Assembly Committee – AB 497





Seventy-First Session

April 9, 2001


The Committee on Health and Human Serviceswas called to order at 1:30 p.m., on Monday, April 9, 2001.  Chairman Ellen Koivisto presided in Room 3138 of the Legislative Building, Carson City, Nevada.  Exhibit A is the Agenda.  Exhibit B is the Guest List.  All exhibits are available and on file at the Research Library of the Legislative Counsel Bureau.





Mrs.                     Ellen Koivisto, Chairman

Ms.                     Kathy McClain, Vice Chairman

Mrs.                     Sharron Angle

Ms.                     Merle Berman

Mrs.                     Dawn Gibbons

Ms.                     Sheila Leslie

Mr.                     Mark Manendo

Ms.                     Bonnie Parnell

Mrs.                     Debbie Smith

Mr.                     Wendell Williams




Mrs.                     Vivian Freeman

Ms.                     Sandra Tiffany




Assemblyman Joseph Dini, Jr., District 38

Assemblyman Dennis Nolan, District 13

Assemblyman Bob Beers, District 4

Assemblywoman Barbara Buckley, District 8







Marla McDade Williams, Committee Policy Analyst

Darlene Rubin, Committee Secretary




Steve Hanson, Deputy Fire Chief, Clark County Fire Department

Jim Spinello, Clark County

Rusty McAllister, Vice President, Professional Fire Fighters of Nevada

Gary Milliken, American Medical Response (AMR)

Bill Bradley, Nevada Trial Lawyers Association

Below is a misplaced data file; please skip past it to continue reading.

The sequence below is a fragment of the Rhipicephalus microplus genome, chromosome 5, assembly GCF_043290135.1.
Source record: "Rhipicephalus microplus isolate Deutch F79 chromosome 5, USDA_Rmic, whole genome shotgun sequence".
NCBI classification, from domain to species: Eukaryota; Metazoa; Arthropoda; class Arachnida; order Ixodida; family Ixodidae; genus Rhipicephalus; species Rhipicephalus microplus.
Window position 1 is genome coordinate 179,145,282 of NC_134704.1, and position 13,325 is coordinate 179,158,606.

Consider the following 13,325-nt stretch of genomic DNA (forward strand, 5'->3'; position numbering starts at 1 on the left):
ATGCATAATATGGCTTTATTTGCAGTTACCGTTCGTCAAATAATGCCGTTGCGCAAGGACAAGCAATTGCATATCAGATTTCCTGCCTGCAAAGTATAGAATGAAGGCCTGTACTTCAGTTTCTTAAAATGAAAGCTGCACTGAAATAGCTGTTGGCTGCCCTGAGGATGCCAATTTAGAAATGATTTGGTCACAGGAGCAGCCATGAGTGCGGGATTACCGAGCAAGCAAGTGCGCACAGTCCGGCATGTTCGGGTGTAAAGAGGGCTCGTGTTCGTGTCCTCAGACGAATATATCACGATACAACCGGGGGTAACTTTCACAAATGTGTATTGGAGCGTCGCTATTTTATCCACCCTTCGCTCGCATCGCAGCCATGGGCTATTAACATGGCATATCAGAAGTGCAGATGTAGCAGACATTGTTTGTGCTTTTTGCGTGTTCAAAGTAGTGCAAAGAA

Chris Ferrari, Regional Emergency Medical Services Authority (REMSA)

Jim Gubbels, Regional Emergency Medical Services Authority (REMSA)

Edrie LaVoie, Adoptive Parent

Peggy Pauley, Adoptive Parent

Wanda Scott, Department Child and Family Services (DCFS)

Elizabeth Breshears, Department of Child and Family Services

Frankie Sue Del Papa, Attorney General

Father Frank Murphy

Heidi Smith, Transplant Patient

Ginny Lewis, Deputy Director, Department of Motor Vehicles and Public Safety

Linda Bergstrom, Transplant patient

James Besson, Transplant patient

Ellen Beebee, Transplant patient

Paula Winne, Assembly Attaché

Debbie Pinjuv, Transplant Patient

Yvonne Sylva, Administrator, Department of Health


Note:  Simultaneous video conference in Room 4401 of the Grant Sawyer Office Building, 555 East Washington Avenue, Las Vegas, Nevada.


Assembly Bill 497:  Revises provisions relating to anatomical gifts. (BDR 40-1210)


Assemblywoman Dawn Gibbons, District 25, was accompanied by Attorney General Frankie Sue Del Papa, who had helped a great deal with the legislation and the issue of organ procurement and transplant.  Mrs. Gibbons reported she had worked with the Attorney General and other legislators, and various stakeholders to develop the amendment (Exhibit F) to A.B. 497.